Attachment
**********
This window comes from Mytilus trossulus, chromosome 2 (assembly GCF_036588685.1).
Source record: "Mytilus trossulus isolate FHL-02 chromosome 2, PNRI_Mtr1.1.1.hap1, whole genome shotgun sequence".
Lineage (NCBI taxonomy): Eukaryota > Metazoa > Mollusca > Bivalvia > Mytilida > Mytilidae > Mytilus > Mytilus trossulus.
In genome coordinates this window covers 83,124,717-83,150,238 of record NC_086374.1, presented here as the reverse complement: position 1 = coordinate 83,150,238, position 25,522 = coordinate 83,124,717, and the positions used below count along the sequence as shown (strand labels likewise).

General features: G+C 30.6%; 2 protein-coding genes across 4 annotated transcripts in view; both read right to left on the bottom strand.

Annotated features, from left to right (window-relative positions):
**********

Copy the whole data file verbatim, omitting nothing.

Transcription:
This window comes from Mytilus trossulus, chromosome 2 (assembly GCF_036588685.1).
Source record: "Mytilus trossulus isolate FHL-02 chromosome 2, PNRI_Mtr1.1.1.hap1, whole genome shotgun sequence".
Lineage (NCBI taxonomy): Eukaryota > Metazoa > Mollusca > Bivalvia > Mytilida > Mytilidae > Mytilus > Mytilus trossulus.
In genome coordinates this window covers 83,124,717-83,150,238 of record NC_086374.1, presented here as the reverse complement: position 1 = coordinate 83,150,238, position 25,522 = coordinate 83,124,717, and the positions used below count along the sequence as shown (strand labels likewise).

General features: G+C 30.6%; 2 protein-coding genes across 4 annotated transcripts in view; both read right to left on the bottom strand.

Annotated features, from left to right (window-relative positions):